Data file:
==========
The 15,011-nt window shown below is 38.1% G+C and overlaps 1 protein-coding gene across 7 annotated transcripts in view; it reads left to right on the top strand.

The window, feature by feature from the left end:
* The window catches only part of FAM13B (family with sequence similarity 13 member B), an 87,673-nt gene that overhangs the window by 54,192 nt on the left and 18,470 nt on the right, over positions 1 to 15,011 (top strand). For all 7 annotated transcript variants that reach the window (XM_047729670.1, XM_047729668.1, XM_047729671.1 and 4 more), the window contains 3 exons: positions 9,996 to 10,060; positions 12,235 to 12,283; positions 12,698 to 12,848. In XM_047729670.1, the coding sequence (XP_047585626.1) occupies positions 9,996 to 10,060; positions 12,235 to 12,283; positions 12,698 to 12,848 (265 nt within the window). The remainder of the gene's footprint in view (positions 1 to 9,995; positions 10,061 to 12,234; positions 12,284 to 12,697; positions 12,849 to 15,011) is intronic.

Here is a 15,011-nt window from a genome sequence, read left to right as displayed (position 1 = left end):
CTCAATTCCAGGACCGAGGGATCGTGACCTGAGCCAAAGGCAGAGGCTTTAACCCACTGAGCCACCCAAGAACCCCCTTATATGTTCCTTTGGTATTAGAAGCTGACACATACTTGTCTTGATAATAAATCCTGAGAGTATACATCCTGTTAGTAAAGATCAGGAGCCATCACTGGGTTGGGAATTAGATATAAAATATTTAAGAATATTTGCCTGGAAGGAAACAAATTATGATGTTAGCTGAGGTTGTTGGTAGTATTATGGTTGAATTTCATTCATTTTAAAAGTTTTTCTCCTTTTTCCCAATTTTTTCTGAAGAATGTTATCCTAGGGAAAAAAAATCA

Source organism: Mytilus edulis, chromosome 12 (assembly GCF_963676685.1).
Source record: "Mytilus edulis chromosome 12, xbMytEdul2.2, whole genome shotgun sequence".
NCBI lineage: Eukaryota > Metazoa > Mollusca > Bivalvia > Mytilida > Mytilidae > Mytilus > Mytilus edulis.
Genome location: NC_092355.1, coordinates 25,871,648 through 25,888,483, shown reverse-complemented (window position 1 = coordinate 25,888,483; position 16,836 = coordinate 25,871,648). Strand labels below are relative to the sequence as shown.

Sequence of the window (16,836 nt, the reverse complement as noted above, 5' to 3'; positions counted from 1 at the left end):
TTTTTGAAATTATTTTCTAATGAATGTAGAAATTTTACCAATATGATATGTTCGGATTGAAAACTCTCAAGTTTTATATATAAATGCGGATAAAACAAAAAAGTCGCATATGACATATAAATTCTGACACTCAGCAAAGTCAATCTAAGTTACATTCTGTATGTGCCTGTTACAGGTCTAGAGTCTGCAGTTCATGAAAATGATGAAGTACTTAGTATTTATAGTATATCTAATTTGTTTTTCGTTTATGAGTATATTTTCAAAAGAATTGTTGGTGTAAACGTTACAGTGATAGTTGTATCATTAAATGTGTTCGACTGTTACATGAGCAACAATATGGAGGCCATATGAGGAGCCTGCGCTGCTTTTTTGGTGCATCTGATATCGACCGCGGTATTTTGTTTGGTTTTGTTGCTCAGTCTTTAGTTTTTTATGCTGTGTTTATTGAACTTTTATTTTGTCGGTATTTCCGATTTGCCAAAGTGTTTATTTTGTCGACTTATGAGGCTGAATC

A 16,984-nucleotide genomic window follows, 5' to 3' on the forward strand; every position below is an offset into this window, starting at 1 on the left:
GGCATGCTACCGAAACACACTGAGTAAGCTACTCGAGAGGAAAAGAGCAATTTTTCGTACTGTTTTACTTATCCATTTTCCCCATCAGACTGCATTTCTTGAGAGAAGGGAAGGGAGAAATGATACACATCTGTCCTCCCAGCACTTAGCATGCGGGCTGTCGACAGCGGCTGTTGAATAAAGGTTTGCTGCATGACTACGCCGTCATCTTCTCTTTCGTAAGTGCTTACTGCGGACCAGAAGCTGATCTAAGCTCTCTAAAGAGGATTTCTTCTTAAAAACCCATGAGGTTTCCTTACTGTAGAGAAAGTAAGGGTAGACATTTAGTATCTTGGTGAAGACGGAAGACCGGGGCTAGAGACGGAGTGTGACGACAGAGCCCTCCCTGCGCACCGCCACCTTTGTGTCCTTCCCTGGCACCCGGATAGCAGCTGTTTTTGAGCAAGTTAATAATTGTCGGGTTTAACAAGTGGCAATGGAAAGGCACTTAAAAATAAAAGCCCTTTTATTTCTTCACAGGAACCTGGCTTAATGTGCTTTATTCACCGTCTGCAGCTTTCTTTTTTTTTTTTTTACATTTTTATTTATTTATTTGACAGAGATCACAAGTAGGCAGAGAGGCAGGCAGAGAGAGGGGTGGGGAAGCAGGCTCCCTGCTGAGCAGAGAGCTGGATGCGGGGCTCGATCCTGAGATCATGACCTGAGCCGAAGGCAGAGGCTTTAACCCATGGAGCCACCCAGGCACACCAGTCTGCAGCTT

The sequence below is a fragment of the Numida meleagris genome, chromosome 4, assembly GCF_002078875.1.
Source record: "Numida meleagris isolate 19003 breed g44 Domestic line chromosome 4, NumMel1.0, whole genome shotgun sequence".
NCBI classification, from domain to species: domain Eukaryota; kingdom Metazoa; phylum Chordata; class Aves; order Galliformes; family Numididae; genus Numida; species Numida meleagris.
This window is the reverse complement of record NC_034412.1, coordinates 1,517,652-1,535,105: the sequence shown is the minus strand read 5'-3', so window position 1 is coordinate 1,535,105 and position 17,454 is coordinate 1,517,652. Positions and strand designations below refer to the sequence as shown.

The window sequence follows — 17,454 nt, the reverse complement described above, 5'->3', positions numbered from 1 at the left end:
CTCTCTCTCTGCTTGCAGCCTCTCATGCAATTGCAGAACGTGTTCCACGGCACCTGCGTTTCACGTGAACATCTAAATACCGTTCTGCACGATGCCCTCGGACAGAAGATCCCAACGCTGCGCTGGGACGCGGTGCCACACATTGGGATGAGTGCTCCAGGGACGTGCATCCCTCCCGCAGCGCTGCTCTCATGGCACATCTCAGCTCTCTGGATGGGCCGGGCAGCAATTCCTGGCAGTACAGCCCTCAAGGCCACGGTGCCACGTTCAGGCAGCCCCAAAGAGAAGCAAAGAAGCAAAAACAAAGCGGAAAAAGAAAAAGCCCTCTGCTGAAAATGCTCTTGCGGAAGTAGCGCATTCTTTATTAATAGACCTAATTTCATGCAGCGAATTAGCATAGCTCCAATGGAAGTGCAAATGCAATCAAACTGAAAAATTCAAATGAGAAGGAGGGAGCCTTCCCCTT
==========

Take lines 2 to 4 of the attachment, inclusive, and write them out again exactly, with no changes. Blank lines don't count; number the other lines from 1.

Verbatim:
The window, feature by feature from the left end:
* The window catches only part of FAM13B (family with sequence similarity 13 member B), an 87,673-nt gene that overhangs the window by 54,192 nt on the left and 18,470 nt on the right, over positions 1 to 15,011 (top strand). For all 7 annotated transcript variants that reach the window (XM_047729670.1, XM_047729668.1, XM_047729671.1 and 4 more), the window contains 3 exons: positions 9,996 to 10,060; positions 12,235 to 12,283; positions 12,698 to 12,848. In XM_047729670.1, the coding sequence (XP_047585626.1) occupies positions 9,996 to 10,060; positions 12,235 to 12,283; positions 12,698 to 12,848 (265 nt within the window). The remainder of the gene's footprint in view (positions 1 to 9,995; positions 10,061 to 12,234; positions 12,284 to 12,697; positions 12,849 to 15,011) is intronic.

Here is a 15,011-nt window from a genome sequence, read left to right as displayed (position 1 = left end):